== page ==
Monroe City Council held the first reading of the ordinance amending the zoning of a 43-acre piece of property that lies to the north of U.S. 2 just east of Woods Creek. The ordinance changes the property’s zoning from Limited Open Space to General Commercial that would allow for numerous land use opportunities that are currently prohibited within the guidelines of the LOS zoning.
The rezone has been heavily opposed by residents who live to the north of the property, as well as members of the local farming community who wish for the current zoning to remain in place.
The property owner, Heritage Baptist Fellowship, has been seeking the rezone for many years; their proposal has been fraught with challenges. When their preliminary environmental impact statement, after being accepted by the city, was deemed inadequate by the hearing examiner in 2012, the church paid for a fuller, more comprehensive study to be completed. A Kirkland consulting firm called Pace Engineers, Inc. performed the EIS, which was completed and presented to council at the Oct. 15 council meeting.
Despite an appeal that the new EIS was also deficient, the hearing examiner ruled on behalf of the property owner and the city of Monroe.
Prior to the ordinance being read, Councilmember Patsy Cudaback informed council that she was not in support of the rezone and would not vote in favor of it. Cudaback cited a 13-page Planning Commission document which listed the commission’s findings and conclusions in support of the rezone.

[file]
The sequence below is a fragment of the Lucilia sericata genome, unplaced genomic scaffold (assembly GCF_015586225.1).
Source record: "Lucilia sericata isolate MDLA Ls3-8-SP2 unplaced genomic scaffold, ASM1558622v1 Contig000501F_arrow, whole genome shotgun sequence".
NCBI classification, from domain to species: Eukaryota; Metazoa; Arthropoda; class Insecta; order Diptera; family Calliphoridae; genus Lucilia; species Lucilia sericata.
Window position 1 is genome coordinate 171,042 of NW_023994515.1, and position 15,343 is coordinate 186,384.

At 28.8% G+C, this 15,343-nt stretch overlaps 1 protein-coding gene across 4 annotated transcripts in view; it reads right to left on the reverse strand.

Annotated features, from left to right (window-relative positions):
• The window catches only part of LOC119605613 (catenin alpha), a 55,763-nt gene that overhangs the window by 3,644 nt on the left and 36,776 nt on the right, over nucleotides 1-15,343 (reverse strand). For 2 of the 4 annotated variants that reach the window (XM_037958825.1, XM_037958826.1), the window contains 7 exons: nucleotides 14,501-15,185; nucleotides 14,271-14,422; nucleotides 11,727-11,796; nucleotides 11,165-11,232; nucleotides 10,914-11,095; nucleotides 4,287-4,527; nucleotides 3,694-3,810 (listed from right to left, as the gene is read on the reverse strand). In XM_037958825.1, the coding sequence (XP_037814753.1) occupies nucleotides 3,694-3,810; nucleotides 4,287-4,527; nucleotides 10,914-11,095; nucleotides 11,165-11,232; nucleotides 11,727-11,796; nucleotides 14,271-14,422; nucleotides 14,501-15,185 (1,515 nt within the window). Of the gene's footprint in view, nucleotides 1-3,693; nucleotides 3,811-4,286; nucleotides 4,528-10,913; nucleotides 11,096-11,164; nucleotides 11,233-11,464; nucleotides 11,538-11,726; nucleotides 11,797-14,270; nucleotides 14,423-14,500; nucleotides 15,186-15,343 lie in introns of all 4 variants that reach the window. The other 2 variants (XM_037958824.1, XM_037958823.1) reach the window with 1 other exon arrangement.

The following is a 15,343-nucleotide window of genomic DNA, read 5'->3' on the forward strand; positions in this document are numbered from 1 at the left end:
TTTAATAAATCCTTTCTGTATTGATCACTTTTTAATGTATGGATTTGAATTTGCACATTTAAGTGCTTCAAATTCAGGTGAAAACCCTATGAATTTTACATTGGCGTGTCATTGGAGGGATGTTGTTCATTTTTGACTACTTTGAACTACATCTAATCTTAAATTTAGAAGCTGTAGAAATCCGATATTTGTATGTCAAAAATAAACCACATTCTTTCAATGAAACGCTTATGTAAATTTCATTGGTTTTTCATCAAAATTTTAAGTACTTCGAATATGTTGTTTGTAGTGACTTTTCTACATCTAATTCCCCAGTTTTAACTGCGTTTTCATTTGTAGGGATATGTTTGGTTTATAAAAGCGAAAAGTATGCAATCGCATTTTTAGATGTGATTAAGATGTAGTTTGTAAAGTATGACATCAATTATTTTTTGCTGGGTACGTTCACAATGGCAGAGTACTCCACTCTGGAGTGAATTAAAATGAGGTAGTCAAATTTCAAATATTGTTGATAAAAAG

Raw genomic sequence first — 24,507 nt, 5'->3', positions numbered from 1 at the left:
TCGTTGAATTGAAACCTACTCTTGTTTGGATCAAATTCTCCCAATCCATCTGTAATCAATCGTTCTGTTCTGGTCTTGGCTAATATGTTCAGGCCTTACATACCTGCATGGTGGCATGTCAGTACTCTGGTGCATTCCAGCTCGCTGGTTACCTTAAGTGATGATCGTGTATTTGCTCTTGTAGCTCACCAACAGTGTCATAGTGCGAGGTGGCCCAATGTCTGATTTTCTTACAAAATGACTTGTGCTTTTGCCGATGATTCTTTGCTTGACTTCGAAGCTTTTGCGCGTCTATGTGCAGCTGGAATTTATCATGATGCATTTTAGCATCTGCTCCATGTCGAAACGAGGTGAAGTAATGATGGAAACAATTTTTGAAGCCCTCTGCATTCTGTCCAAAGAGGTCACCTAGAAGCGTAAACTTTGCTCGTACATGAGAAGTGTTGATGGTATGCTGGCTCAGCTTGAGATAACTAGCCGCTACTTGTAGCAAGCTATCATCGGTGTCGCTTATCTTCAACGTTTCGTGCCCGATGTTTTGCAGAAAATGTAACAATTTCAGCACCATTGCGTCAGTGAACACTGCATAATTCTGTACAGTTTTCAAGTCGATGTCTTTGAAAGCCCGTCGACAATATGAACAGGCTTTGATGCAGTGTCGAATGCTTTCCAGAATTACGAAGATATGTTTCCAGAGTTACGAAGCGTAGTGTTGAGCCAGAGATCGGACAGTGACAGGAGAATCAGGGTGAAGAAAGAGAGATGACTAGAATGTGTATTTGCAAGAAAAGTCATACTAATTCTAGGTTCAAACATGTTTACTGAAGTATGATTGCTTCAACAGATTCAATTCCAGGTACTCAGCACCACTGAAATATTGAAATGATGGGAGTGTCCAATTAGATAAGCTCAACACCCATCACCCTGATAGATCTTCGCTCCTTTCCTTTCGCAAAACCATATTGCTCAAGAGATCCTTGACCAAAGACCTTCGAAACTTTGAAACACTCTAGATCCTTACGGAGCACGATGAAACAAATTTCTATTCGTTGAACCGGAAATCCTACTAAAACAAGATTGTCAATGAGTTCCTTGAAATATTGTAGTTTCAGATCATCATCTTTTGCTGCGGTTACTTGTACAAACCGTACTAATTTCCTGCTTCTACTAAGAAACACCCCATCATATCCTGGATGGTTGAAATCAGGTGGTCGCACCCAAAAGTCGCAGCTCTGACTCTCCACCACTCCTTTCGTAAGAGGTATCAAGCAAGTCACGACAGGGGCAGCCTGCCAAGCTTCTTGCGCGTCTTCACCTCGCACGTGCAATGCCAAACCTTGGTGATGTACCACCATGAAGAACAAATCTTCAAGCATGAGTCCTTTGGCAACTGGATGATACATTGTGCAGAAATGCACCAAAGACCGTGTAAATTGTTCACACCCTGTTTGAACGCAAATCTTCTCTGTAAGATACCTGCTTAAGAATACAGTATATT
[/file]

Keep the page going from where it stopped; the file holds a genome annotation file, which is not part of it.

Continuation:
Cudaback questioned certain aspects of document, stating that she found it, at times, to be subjective. She quoted the document.
“Overall, the city concludes that the benefits of commercial development along the U.S. 2 traffic corridor will positively impact the Monroe community,” read Cudaback.
She addressed council.
“I don’t see any documentation on what exactly that means,” said Cudaback. “Where’s the documentation that shows that that’s going to have a positive impact?”
Cudaback also disputed the document’s assertions that commercial development at that location would create a “gateway focal point” at the eastern entrance to Monroe. She pointed out that while a “gateway” concept has been discussed in the past, there is no conceptual “gateway” design currently being planned or developed.
“It’s infused throughout this document like it’s a sure thing, like we have some kind of gateway concept…and we don’t,” said Cudaback.
“I found that very subjective,” Cudaback continued. “We don’t know what’s going to go there once we rezone commercial. We have no control over that.”
Cudaback concluded her statements by stating that she feels the best possible use of the 43 acres owned by Heritage Baptist Fellowship is to leave it the way it is, zoned as Limited Open Space.
“Why have we spent so much time and energy on rezoning this property? It doesn’t make logical sense to me,” said Cudaback.
The motion to accept the first reading of the ordinance rezoning the east Monroe property passed with a 5 to 1 vote, with Cudaback dissenting and Councilmember Jason Gamble absent.
The second and final reading will take place Dec. 17.